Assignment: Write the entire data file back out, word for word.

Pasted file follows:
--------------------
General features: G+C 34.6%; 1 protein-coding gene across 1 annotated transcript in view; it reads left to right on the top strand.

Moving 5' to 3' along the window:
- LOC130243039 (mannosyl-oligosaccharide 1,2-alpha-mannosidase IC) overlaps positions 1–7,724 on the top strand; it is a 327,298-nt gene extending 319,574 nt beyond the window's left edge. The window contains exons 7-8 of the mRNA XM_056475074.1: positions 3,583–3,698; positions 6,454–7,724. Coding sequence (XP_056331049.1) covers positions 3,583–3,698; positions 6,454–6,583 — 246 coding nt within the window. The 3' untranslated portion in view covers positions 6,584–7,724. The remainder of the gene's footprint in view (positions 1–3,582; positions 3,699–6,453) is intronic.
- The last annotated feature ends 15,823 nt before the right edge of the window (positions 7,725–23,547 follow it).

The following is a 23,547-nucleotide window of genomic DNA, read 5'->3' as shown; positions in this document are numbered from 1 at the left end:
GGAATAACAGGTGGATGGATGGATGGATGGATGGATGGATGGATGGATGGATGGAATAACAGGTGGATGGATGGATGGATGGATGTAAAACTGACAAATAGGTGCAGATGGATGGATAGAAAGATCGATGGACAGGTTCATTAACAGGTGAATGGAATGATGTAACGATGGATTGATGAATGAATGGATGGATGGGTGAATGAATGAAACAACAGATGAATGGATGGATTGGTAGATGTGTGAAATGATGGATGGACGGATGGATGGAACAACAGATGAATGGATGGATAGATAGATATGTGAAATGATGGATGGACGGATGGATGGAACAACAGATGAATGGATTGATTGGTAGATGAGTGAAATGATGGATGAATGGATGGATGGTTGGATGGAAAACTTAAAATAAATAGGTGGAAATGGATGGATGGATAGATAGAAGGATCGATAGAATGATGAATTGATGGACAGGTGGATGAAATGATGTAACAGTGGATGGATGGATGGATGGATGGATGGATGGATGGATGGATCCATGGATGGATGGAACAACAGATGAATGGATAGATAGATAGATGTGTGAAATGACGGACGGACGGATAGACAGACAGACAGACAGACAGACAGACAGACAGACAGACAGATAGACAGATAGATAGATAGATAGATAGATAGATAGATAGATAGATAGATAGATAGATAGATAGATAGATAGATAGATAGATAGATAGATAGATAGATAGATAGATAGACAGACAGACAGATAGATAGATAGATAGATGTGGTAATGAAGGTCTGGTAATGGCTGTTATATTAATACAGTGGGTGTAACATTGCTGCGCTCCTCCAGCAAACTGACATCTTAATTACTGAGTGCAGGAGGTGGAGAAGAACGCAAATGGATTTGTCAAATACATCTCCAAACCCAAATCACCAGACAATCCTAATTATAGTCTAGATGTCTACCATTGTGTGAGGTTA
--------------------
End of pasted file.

General features: G+C 34.6%; 1 protein-coding gene across 1 annotated transcript in view; it reads left to right on the top strand.

Moving 5' to 3' along the window:
- LOC130243039 (mannosyl-oligosaccharide 1,2-alpha-mannosidase IC) overlaps positions 1–7,724 on the top strand; it is a 327,298-nt gene extending 319,574 nt beyond the window's left edge. The window contains exons 7-8 of the mRNA XM_056475074.1: positions 3,583–3,698; positions 6,454–7,724. Coding sequence (XP_056331049.1) covers positions 3,583–3,698; positions 6,454–6,583 — 246 coding nt within the window. The 3' untranslated portion in view covers positions 6,584–7,724. The remainder of the gene's footprint in view (positions 1–3,582; positions 3,699–6,453) is intronic.
- The last annotated feature ends 15,823 nt before the right edge of the window (positions 7,725–23,547 follow it).

The following is a 23,547-nucleotide window of genomic DNA, read 5'->3' as shown; positions in this document are numbered from 1 at the left end:
GGAATAACAGGTGGATGGATGGATGGATGGATGGATGGATGGATGGATGGATGGAATAACAGGTGGATGGATGGATGGATGGATGTAAAACTGACAAATAGGTGCAGATGGATGGATAGAAAGATCGATGGACAGGTTCATTAACAGGTGAATGGAATGATGTAACGATGGATTGATGAATGAATGGATGGATGGGTGAATGAATGAAACAACAGATGAATGGATGGATTGGTAGATGTGTGAAATGATGGATGGACGGATGGATGGAACAACAGATGAATGGATGGATAGATAGATATGTGAAATGATGGATGGACGGATGGATGGAACAACAGATGAATGGATTGATTGGTAGATGAGTGAAATGATGGATGAATGGATGGATGGTTGGATGGAAAACTTAAAATAAATAGGTGGAAATGGATGGATGGATAGATAGAAGGATCGATAGAATGATGAATTGATGGACAGGTGGATGAAATGATGTAACAGTGGATGGATGGATGGATGGATGGATGGATGGATGGATGGATCCATGGATGGATGGAACAACAGATGAATGGATAGATAGATAGATGTGTGAAATGACGGACGGACGGATAGACAGACAGACAGACAGACAGACAGACAGACAGACAGACAGATAGACAGATAGATAGATAGATAGATAGATAGATAGATAGATAGATAGATAGATAGATAGATAGATAGATAGATAGATAGATAGATAGATAGATAGATAGATAGATAGACAGACAGACAGATAGATAGATAGATAGATGTGGTAATGAAGGTCTGGTAATGGCTGTTATATTAATACAGTGGGTGTAACATTGCTGCGCTCCTCCAGCAAACTGACATCTTAATTACTGAGTGCAGGAGGTGGAGAAGAACGCAAATGGATTTGTCAAATACATCTCCAAACCCAAATCACCAGACAATCCTAATTATAGTCTAGATGTCTACCATTGTGTGAGGTTA